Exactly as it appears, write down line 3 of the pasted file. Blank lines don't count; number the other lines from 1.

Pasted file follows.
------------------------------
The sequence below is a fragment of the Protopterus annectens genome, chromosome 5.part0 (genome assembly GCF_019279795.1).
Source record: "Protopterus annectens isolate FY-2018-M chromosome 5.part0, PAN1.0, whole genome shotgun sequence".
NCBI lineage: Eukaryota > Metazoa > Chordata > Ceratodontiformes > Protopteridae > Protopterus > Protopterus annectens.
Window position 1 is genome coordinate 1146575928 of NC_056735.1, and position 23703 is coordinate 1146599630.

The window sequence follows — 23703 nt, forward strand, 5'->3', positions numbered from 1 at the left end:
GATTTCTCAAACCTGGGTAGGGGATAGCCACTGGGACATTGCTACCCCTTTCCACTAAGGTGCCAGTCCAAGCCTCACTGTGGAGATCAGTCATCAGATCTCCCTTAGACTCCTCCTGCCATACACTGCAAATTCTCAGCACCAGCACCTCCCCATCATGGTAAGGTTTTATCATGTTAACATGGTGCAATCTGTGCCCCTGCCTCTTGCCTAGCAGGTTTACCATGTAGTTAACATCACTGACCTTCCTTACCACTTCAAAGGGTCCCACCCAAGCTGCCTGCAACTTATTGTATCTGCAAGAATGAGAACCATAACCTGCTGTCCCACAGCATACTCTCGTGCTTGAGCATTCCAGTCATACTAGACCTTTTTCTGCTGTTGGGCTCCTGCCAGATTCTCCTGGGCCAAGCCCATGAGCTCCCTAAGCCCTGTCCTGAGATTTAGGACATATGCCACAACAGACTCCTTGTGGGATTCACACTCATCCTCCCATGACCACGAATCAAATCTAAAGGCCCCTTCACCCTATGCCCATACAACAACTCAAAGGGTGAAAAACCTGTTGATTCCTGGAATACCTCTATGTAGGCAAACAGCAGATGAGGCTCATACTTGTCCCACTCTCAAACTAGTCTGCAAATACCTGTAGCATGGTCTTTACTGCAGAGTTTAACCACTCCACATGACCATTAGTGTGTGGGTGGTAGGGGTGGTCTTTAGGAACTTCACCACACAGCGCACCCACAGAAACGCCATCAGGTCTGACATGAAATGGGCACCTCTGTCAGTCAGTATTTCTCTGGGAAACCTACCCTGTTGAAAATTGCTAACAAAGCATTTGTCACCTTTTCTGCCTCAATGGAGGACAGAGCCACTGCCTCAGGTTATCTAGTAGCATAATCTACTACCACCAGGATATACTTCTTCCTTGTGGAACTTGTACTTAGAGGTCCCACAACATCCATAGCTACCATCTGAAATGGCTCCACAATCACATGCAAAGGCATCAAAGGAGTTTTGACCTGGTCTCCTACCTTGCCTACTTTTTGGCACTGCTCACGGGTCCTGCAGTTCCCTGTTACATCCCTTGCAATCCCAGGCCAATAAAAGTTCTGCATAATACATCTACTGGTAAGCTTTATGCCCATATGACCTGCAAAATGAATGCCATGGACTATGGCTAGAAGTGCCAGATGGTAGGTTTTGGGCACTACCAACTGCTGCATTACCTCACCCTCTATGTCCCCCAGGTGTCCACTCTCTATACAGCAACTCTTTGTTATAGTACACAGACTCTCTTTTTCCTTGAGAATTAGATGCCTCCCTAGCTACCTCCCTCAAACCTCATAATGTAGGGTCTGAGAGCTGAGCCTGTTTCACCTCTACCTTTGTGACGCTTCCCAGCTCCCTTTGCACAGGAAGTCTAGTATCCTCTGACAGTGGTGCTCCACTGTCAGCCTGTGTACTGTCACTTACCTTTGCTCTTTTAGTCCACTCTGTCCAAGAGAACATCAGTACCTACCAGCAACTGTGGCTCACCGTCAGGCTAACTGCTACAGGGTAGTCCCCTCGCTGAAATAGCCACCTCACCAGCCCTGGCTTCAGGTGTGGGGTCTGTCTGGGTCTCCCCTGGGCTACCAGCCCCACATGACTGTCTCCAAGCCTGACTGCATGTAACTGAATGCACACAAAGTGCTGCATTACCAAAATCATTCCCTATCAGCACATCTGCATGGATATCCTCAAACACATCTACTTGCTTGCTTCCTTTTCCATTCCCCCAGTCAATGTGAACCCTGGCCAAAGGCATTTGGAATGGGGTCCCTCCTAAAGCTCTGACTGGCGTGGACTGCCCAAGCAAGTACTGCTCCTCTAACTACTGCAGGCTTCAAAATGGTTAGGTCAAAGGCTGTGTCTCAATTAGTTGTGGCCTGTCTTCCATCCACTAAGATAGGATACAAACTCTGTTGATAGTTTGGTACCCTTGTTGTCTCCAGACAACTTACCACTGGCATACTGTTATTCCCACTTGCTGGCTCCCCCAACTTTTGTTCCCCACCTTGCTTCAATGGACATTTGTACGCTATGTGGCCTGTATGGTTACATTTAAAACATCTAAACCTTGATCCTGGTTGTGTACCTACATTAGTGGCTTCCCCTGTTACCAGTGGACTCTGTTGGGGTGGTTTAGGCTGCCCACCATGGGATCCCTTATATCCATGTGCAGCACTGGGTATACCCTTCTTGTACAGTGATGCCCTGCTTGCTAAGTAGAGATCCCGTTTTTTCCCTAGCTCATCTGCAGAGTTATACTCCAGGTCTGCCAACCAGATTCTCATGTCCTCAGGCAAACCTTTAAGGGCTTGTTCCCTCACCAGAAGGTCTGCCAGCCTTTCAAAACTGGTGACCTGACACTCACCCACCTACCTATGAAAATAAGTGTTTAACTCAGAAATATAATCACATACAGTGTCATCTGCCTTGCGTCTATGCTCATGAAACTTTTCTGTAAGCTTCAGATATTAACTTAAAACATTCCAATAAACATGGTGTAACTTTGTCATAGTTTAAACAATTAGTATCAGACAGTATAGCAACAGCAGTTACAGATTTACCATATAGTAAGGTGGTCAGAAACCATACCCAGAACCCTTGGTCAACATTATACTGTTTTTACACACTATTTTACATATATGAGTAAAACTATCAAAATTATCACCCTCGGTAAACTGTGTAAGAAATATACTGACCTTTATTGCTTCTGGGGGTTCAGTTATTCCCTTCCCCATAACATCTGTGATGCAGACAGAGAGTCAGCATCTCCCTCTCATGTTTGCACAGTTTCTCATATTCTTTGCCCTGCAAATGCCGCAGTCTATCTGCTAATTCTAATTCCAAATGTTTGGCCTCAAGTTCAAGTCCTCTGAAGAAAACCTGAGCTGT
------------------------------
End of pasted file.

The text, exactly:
NCBI lineage: Eukaryota > Metazoa > Chordata > Ceratodontiformes > Protopteridae > Protopterus > Protopterus annectens.